As no difference in growth could be found, we measured the metabotypes. Metabolite changes could still be detectable even though they may not manifest in growth (Raamsdonk et al., 2001). ΔhtgA, ΔyaaW, and wild type were subjected to nontargeted metabolomics using ICR-FT/MS. Indeed, twenty-two different metabolites (putatively annotated, see Table S3) between the strains were found significantly changed (P ≤ 0.01). When comparing ΔhtgA to wild type, we found four differences, comparing ΔyaaW to wild type, 14 differences, and comparing ΔhtgA to ΔyaaW, four differences. In both mutants, all metabolites were decreased compared with wild type. The differential changes provide evidence that both reading frames are functional. The majority of changes were associated with fatty or amino acid metabolism. Neither htgA nor yaaW appear to be directly involved in the cellular metabolism and any functional explanation is as yet highly speculative.
Is htgA an RNA only?
Instead of being protein coding, htgA could produce a regulatory (metabolite-binding) or antisense RNA. This is considered unlikely as several metabolites are affected. More importantly, antisense-RNA regulation is achieved by base pairing of longer stretches between the antisense and target RNA (Lasa et al., 2012), but we engineered single-base substitutions, which should not cause any detectable differences in pairing.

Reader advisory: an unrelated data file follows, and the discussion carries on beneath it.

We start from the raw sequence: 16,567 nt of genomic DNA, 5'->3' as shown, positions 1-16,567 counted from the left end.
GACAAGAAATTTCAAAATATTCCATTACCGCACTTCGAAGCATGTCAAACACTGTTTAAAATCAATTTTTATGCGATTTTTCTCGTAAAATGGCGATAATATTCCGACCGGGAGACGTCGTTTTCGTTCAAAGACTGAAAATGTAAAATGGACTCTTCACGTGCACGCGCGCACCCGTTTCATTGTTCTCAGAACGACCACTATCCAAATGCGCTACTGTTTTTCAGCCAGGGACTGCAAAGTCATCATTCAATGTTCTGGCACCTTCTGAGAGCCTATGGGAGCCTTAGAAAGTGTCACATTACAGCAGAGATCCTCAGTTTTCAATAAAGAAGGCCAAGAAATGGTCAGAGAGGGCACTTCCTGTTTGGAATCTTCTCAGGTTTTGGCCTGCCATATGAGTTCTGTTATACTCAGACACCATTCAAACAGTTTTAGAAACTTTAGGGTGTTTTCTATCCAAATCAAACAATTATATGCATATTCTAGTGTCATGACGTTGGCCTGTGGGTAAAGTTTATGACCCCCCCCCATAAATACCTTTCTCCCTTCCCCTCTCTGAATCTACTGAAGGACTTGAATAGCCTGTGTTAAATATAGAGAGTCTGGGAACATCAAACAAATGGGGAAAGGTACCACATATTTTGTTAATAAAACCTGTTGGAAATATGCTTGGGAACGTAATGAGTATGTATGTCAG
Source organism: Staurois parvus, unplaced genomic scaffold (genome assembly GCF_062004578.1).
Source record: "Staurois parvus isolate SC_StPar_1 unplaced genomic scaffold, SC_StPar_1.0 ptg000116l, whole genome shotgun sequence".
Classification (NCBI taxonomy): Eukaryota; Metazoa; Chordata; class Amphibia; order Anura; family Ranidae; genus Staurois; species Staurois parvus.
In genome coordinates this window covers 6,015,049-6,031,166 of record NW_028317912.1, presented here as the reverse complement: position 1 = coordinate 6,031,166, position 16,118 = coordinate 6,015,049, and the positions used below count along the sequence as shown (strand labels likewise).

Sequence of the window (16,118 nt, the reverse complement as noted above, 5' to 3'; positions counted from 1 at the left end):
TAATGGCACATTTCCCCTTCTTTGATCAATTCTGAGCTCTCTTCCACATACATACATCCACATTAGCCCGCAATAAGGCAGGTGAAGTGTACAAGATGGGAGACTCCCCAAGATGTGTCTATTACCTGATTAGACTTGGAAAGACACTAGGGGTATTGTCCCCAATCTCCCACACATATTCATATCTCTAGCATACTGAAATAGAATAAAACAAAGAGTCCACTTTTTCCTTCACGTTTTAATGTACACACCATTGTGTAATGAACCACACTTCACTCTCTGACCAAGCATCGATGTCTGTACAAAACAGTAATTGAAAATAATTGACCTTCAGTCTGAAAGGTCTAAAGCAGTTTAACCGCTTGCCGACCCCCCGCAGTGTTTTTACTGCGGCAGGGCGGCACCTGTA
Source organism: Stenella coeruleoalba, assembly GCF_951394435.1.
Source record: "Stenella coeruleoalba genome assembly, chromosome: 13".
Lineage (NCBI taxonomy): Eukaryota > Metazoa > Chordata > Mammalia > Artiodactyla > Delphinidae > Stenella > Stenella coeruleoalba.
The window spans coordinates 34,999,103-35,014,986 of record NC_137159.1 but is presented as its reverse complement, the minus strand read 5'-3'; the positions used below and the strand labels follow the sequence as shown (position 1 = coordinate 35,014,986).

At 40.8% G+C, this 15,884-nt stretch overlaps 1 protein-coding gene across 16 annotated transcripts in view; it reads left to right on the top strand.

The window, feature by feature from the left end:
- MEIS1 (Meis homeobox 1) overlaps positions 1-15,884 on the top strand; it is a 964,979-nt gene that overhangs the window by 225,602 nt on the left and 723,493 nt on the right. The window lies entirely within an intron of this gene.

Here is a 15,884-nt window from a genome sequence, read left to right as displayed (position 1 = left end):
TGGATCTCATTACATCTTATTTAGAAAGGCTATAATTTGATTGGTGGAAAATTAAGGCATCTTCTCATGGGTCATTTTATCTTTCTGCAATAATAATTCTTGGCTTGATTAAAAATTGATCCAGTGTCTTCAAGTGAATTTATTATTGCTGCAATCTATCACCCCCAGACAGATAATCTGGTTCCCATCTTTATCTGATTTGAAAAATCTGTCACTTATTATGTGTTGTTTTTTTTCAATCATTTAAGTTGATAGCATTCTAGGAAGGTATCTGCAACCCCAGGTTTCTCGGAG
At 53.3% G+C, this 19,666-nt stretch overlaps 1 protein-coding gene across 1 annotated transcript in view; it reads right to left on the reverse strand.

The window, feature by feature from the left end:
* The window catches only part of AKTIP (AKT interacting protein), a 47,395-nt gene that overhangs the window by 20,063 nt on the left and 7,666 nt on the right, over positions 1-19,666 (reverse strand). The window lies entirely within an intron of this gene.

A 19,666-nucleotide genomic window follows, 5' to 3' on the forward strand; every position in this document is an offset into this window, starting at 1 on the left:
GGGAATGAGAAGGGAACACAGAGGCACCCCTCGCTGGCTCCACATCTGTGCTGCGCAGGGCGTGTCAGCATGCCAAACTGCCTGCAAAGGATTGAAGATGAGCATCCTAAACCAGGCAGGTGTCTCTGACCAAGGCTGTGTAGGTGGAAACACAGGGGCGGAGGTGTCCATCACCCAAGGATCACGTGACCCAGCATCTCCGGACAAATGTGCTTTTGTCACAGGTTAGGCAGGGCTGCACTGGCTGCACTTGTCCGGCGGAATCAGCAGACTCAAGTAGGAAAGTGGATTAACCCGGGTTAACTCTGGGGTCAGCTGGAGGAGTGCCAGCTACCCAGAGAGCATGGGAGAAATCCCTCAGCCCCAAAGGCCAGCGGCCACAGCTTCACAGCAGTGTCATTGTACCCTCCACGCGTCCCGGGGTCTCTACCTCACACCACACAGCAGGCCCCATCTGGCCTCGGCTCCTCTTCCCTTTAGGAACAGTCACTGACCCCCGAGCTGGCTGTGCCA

Taxonomical distribution and evolution of htgA
yaaW homologs are present in a variety of bacteria (Fig. 5, Table S2), but a complete htgA-frame is present only in Escherichia and Shigella. A minority of Salmonella contains yaaW, but htgA is always a pseudogene in those species and interestingly in each case disrupted at the same positions.
Evolution of yaaW is restricted when it contains an overlapping htgA-frame (Delaye et al., 2008). The rate between synonymous and nonsynonymous mutations in a gene is used to infer selection. However, embedded genes influence each other, invalidating models used for nonoverlapping genes. Sabath et al. (2008) designed a model to estimate the nonsynonymous over synonymous substitution rate of overlapping genes to infer selection, comparing two scenarios: The first makes no assumptions on any selection intensity, the second assumes ‘no selection’ for the overlap, here htgA. In strains in which htgA was interrupted, indeed no selection was found. However, the estimation of selection intensities is limited in case of low sequence diversity, which is the case for yaaW (max. 2.6% on amino acid level). htgA is encoded in frame-2 in relation to yaaW, which provides the least flexibility for amino acid changes of both (Rogozin et al., 2002). This may partly explain the comparatively low degree of divergence. Despite these limitations, htgA is expected to be under (purifying) selection, and hence functional, in at least 24 strains of Escherichia and Shigella (Table S4).
We suggest that htgA is a young orphan (taxonomically restricted gene), as full-length htgA is restricted to Escherichia and Shigella, originating probably before Citrobacter or Klebsiella have separated. Orphans seem to be responsible for lineage-specific adaptations and most of these are assumed to be evolutionary ‘young’ genes, showing higher divergence rates, lower expression rates and encode shorter proteins compared to older genes (Tautz & Domazet-Loso, 2011). Despite that such genes most likely have no essential function and, therefore, may be prone to be lost again (e.g. in Salmonella), htgA should be added once again to the genome annotation of E. coli as an interesting case of an overlapping gene which emerged recently.
This study was funded by the DFG (SCHE316/3-1, KE740/13-1). We would like to thank Luke Tyler for assisting with the language. The authors declare that they have no conflict of interests.